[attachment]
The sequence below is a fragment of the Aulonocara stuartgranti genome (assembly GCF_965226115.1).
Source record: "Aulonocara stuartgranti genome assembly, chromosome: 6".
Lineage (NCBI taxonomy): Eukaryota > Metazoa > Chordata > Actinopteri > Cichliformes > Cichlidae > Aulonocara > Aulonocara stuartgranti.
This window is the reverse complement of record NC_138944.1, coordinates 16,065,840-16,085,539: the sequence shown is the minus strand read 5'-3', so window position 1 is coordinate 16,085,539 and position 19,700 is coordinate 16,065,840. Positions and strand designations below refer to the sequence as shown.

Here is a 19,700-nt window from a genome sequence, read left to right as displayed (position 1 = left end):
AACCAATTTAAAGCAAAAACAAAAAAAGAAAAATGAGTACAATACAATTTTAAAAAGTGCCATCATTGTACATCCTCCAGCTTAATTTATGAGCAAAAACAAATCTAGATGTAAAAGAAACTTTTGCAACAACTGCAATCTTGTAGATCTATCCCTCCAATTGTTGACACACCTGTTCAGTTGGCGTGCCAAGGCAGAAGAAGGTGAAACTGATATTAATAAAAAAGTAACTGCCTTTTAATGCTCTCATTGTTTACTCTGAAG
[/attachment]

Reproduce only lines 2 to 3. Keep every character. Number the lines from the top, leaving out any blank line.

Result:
Source record: "Aulonocara stuartgranti genome assembly, chromosome: 6".
Lineage (NCBI taxonomy): Eukaryota > Metazoa > Chordata > Actinopteri > Cichliformes > Cichlidae > Aulonocara > Aulonocara stuartgranti.